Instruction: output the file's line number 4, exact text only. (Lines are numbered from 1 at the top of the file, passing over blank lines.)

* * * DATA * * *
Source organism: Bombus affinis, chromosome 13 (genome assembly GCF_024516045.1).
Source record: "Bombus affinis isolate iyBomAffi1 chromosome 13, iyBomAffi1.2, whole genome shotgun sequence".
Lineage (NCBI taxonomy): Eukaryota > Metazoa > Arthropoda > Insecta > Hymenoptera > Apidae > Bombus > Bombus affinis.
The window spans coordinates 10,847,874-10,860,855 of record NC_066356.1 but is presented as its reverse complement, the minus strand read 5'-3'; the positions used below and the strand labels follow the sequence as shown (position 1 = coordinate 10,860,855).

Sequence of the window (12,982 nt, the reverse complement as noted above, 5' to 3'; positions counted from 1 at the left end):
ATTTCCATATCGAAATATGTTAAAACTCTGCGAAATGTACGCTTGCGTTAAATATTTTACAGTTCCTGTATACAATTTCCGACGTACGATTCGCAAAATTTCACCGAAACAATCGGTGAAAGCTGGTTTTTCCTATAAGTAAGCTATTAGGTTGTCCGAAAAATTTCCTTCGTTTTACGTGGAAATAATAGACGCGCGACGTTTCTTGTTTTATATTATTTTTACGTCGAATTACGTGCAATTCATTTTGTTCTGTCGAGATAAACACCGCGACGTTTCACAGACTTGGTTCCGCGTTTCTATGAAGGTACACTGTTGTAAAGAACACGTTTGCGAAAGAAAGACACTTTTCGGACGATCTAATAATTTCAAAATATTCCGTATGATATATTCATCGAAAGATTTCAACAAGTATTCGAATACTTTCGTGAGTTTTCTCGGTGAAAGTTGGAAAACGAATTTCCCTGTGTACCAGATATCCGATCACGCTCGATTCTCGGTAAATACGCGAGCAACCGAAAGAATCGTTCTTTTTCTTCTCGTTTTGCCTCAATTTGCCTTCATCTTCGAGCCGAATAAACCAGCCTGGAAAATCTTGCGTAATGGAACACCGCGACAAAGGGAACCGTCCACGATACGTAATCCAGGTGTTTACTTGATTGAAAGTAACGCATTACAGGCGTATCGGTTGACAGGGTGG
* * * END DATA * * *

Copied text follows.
The window spans coordinates 10,847,874-10,860,855 of record NC_066356.1 but is presented as its reverse complement, the minus strand read 5'-3'; the positions used below and the strand labels follow the sequence as shown (position 1 = coordinate 10,860,855).